Kate's Blog

What If Your Beliefs About Sobriety Were Wrong?

Before I quit drinking, I had some very strong beliefs about sobriety. And I was convinced I was right about them. Such as:

“If I don’t drink, it won’t be fun.”
“I really need alcohol in order to relax.”
“No way can I dance without drinking first.”
“It is impossible to date sober.”
But here’s the thing. Every single one of my beliefs about sobriety turned out to be wrong.
(And not just a little bit wrong. Really, really wrong.)
Looking back, I think I could’ve quit drinking a lot sooner than I did, had I been a bit more open to the idea that what I believed to be true, may not be. 
When it comes to alcohol-free living, here’s why we get things so wrong:
 

We all have a confirmation bias

Our brains automatically scan for evidence that supports the thoughts we already believe to be true. So if you’re convinced that you need to drink in order to have fun with your friends, your brain will always be looking for (and remembering) evidence to prove that’s true. 
This means you might not even register the times when no one drank much, but you still had great fun. You won’t notice how little other people are drinking. And you’ll probably ‘forget’ those nights where you drank a lot and didn’t have fun at all. 
 

Why do we do this?

Our brains like to be efficient, and it takes energy to question and challenge your beliefs. We couldn’t possibly walk around questioning everything about our lives, all the time. Your brain likes to keep believing the thoughts you already believe, even when it’s unhelpful.
There’s a weird satisfaction in being ‘right’, even when it’s about something that’s negative, e.g. “I never stick at anything.” It takes more effort to challenge that belief than it does to just go along with it.
 

Changing your beliefs

The chances are you have some beliefs about sobriety and booze that feel completely and utterly true to you. I know this, because I’ve been there too. Unpicking those beliefs requires time, patience and a willingness to be wrong. 
Start by looking for evidence that your thoughts may not be 100% accurate. For example, if you believe that alcohol helps you have fun, what happens if you switch your focus and look for evidence that alcohol is stopping you from having a good time? I bet you already have some proof of this.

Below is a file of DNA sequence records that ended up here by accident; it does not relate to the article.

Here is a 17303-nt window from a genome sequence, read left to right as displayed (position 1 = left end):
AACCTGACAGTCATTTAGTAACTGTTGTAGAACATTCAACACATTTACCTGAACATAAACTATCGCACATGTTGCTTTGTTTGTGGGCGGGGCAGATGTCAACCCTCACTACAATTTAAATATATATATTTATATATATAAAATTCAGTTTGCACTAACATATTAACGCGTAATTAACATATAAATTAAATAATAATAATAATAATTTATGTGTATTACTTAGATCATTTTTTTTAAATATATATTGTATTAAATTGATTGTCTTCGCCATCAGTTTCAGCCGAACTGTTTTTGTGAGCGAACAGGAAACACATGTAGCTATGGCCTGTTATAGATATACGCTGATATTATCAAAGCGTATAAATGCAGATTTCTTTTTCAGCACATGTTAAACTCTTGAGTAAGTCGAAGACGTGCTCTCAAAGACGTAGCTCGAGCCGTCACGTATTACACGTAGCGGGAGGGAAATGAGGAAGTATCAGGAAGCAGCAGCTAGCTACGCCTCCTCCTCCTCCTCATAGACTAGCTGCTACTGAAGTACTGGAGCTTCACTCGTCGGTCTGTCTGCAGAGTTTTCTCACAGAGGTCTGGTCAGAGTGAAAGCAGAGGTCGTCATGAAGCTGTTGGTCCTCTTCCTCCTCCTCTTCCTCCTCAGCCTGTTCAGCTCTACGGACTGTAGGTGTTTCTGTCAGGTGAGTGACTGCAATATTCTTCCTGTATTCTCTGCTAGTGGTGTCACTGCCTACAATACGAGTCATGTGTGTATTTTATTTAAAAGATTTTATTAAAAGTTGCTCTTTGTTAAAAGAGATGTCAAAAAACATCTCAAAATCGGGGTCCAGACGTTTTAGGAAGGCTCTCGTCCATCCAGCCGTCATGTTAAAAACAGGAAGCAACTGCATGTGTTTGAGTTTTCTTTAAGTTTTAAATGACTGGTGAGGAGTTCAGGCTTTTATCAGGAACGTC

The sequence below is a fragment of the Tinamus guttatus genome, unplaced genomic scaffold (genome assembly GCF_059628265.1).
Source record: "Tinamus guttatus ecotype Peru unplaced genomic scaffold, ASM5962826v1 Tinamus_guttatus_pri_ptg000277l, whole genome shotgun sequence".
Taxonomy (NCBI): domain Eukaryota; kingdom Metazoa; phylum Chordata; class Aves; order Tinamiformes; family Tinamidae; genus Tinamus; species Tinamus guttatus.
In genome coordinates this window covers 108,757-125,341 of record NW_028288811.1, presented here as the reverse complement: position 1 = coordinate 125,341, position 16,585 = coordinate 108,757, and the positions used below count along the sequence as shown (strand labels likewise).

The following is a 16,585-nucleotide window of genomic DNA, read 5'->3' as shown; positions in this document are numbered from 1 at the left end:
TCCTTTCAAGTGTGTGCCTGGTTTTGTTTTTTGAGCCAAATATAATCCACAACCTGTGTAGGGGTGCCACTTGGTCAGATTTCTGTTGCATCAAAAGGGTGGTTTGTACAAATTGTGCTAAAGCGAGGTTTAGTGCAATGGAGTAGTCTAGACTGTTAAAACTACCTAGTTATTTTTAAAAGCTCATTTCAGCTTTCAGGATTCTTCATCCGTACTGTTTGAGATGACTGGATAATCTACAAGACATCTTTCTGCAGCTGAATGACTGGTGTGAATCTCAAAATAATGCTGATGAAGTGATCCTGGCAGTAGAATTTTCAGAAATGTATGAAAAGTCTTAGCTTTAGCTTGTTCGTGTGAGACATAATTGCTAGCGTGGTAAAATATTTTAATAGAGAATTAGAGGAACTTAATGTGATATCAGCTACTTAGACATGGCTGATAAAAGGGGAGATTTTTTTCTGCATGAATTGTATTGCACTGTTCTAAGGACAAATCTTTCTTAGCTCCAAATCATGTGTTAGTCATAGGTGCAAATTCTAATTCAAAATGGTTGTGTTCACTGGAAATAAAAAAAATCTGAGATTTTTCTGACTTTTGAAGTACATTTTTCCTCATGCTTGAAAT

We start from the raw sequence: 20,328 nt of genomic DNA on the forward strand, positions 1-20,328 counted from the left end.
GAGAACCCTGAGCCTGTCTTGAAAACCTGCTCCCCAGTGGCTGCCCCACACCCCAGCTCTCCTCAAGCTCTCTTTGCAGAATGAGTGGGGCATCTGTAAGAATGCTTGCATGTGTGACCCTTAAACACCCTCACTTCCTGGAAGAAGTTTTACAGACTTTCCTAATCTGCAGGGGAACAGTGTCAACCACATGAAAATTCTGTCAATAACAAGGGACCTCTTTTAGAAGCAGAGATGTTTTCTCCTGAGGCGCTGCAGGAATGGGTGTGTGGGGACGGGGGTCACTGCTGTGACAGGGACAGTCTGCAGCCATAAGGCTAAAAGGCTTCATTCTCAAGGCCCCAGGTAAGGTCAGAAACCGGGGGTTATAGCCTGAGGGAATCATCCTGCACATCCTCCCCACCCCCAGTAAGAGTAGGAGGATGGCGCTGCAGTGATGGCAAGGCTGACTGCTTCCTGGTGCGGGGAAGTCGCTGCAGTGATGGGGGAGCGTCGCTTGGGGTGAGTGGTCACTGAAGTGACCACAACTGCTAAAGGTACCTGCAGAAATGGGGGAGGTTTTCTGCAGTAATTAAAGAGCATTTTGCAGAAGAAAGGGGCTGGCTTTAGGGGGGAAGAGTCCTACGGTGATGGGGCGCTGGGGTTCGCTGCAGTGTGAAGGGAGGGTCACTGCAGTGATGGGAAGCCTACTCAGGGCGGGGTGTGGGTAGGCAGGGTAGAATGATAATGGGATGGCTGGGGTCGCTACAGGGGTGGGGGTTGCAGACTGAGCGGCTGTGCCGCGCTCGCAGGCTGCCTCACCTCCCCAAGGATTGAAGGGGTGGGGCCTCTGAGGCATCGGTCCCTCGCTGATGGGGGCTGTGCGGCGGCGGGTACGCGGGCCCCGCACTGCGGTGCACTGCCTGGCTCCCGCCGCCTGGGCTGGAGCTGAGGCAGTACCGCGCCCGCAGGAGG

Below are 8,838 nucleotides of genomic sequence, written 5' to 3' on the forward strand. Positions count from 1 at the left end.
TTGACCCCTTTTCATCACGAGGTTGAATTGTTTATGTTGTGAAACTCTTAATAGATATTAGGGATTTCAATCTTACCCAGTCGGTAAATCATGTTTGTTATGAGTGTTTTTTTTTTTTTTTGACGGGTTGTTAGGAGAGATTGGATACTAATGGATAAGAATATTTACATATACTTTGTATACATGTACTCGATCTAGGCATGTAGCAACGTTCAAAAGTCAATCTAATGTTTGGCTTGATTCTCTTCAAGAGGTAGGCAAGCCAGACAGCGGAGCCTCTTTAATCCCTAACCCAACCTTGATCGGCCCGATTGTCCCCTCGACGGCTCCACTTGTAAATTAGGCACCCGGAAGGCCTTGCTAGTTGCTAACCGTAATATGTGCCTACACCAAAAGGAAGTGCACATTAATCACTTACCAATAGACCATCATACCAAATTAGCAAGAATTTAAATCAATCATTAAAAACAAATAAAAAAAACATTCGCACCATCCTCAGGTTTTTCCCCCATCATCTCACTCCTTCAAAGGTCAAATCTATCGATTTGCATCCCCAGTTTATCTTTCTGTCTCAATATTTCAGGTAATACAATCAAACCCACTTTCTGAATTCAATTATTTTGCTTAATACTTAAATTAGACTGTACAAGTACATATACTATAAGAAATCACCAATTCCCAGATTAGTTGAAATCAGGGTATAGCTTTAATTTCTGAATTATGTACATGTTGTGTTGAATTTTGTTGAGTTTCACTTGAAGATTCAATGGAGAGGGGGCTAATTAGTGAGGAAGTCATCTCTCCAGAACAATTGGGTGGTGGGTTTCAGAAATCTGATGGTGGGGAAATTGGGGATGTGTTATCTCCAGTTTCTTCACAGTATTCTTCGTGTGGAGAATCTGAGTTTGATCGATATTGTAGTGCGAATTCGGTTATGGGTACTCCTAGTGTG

Creating new evidence

As well as examining your past experiences, you’ll need to be willing to create new evidence in order to challenge some of your thoughts. If you’ve drunk alcohol at every party for the past decade, it might feel hard to believe you can have fun without booze. 
That’s ok. It doesn’t mean your suspicions are correct – it just means you’ve spent years practising the opposite belief and finding evidence to support that. You don’t yet have the proof you need to choose a different belief. 
 

Give yourself time

This is important: when you’re looking for new evidence, you’ve got to be patient. The first time I went to a party sober, it felt so awkward I didn’t enjoy it. However, the next time things were a little easier. By the third time, I surprised myself by actually enjoying it. 
It’s so tempting to try something once and then say “See! I told you it would be like this!” But creating new evidence always takes time. This is yet another reason for taking a proper break from booze – at least 6 to 8 weeks. If you’d like my help to do that, click here for details of my online course. 
 

Hi, I'm Kate

I founded The Sober School to show you there’s another way out of your shame that doesn’t involve AA or rehab. 

Comments

35 Responses

  1. Hi kate
    Thank for your email. I do believe that drinking is due to my hectic life I have. I always clock watching waiting till I can open the wine. I feel that it’s a very bad habit I have gained from over the years.
    If going out its always to have a few drinks I wouldn’t be the one sober or driving.

    1. Hi Sarah, the belief I’m hearing here is that alcohol helps you unwind or relax after a hectic day? (Drinking is never just a habit – there’s always a reason behind it. There’s always something we get from it.) What if you started looking for evidence that alcohol is making your life MORE hectic, not less? It will be affecting the way you show up and handle the next day. I wrote a blog that explains more about the stress myth here: https://thesoberschool.com/manage-stress-without-alcohol/